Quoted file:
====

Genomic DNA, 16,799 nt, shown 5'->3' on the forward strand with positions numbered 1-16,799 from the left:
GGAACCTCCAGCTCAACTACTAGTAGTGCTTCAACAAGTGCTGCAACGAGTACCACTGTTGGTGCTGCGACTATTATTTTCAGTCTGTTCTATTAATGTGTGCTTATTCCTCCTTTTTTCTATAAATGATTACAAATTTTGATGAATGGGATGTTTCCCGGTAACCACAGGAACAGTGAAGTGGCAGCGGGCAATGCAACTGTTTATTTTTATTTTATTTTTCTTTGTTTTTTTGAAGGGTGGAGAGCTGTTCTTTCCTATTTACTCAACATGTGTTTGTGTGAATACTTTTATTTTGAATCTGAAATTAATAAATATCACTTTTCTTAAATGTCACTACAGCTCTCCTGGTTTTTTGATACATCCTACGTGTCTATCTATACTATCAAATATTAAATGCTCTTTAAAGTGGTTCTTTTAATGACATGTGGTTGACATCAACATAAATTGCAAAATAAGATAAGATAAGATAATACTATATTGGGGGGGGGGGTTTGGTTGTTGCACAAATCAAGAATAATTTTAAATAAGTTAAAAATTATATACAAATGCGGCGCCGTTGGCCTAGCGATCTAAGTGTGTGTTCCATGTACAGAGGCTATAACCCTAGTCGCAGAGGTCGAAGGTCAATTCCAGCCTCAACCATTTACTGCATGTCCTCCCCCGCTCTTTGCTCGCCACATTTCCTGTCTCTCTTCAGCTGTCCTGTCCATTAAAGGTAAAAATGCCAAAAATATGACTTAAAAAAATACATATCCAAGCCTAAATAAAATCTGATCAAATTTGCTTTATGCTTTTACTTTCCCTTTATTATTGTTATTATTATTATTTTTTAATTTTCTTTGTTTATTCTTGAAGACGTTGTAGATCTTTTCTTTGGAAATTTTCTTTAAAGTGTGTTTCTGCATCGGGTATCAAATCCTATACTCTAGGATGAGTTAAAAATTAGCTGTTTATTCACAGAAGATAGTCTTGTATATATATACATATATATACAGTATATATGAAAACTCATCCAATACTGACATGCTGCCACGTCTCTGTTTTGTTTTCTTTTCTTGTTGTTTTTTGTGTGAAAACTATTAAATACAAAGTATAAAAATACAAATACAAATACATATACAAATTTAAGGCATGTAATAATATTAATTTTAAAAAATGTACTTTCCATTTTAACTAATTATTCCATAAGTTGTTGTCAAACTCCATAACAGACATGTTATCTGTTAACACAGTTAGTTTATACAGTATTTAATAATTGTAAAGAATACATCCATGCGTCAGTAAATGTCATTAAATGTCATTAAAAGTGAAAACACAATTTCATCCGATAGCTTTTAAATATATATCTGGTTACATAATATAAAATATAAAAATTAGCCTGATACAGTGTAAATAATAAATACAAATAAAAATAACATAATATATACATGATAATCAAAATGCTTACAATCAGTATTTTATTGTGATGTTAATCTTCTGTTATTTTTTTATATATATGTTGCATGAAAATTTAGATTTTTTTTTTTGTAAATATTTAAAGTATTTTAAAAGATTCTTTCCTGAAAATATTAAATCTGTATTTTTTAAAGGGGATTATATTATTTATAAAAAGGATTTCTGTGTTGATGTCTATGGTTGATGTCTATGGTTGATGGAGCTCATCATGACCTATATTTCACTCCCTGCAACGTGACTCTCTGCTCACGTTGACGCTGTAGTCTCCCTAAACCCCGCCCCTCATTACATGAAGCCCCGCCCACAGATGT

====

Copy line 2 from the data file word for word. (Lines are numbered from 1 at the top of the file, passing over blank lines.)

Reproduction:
GGAACCTCCAGCTCAACTACTAGTAGTGCTTCAACAAGTGCTGCAACGAGTACCACTGTTGGTGCTGCGACTATTATTTTCAGTCTGTTCTATTAATGTGTGCTTATTCCTCCTTTTTTCTATAAATGATTACAAATTTTGATGAATGGGATGTTTCCCGGTAACCACAGGAACAGTGAAGTGGCAGCGGGCAATGCAACTGTTTATTTTTATTTTATTTTTCTTTGTTTTTTTGAAGGGTGGAGAGCTGTTCTTTCCTATTTACTCAACATGTGTTTGTGTGAATACTTTTATTTTGAATCTGAAATTAATAAATATCACTTTTCTTAAATGTCACTACAGCTCTCCTGGTTTTTTGATACATCCTACGTGTCTATCTATACTATCAAATATTAAATGCTCTTTAAAGTGGTTCTTTTAATGACATGTGGTTGACATCAACATAAATTGCAAAATAAGATAAGATAAGATAATACTATATTGGGGGGGGGGGTTTGGTTGTTGCACAAATCAAGAATAATTTTAAATAAGTTAAAAATTATATACAAATGCGGCGCCGTTGGCCTAGCGATCTAAGTGTGTGTTCCATGTACAGAGGCTATAACCCTAGTCGCAGAGGTCGAAGGTCAATTCCAGCCTCAACCATTTACTGCATGTCCTCCCCCGCTCTTTGCTCGCCACATTTCCTGTCTCTCTTCAGCTGTCCTGTCCATTAAAGGTAAAAATGCCAAAAATATGACTTAAAAAAATACATATCCAAGCCTAAATAAAATCTGATCAAATTTGCTTTATGCTTTTACTTTCCCTTTATTATTGTTATTATTATTATTTTTTAATTTTCTTTGTTTATTCTTGAAGACGTTGTAGATCTTTTCTTTGGAAATTTTCTTTAAAGTGTGTTTCTGCATCGGGTATCAAATCCTATACTCTAGGATGAGTTAAAAATTAGCTGTTTATTCACAGAAGATAGTCTTGTATATATATACATATATATACAGTATATATGAAAACTCATCCAATACTGACATGCTGCCACGTCTCTGTTTTGTTTTCTTTTCTTGTTGTTTTTTGTGTGAAAACTATTAAATACAAAGTATAAAAATACAAATACAAATACATATACAAATTTAAGGCATGTAATAATATTAATTTTAAAAAATGTACTTTCCATTTTAACTAATTATTCCATAAGTTGTTGTCAAACTCCATAACAGACATGTTATCTGTTAACACAGTTAGTTTATACAGTATTTAATAATTGTAAAGAATACATCCATGCGTCAGTAAATGTCATTAAATGTCATTAAAAGTGAAAACACAATTTCATCCGATAGCTTTTAAATATATATCTGGTTACATAATATAAAATATAAAAATTAGCCTGATACAGTGTAAATAATAAATACAAATAAAAATAACATAATATATACATGATAATCAAAATGCTTACAATCAGTATTTTATTGTGATGTTAATCTTCTGTTATTTTTTTATATATATGTTGCATGAAAATTTAGATTTTTTTTTTTGTAAATATTTAAAGTATTTTAAAAGATTCTTTCCTGAAAATATTAAATCTGTATTTTTTAAAGGGGATTATATTATTTATAAAAAGGATTTCTGTGTTGATGTCTATGGTTGATGTCTATGGTTGATGGAGCTCATCATGACCTATATTTCACTCCCTGCAACGTGACTCTCTGCTCACGTTGACGCTGTAGTCTCCCTAAACCCCGCCCCTCATTACATGAAGCCCCGCCCACAGATGT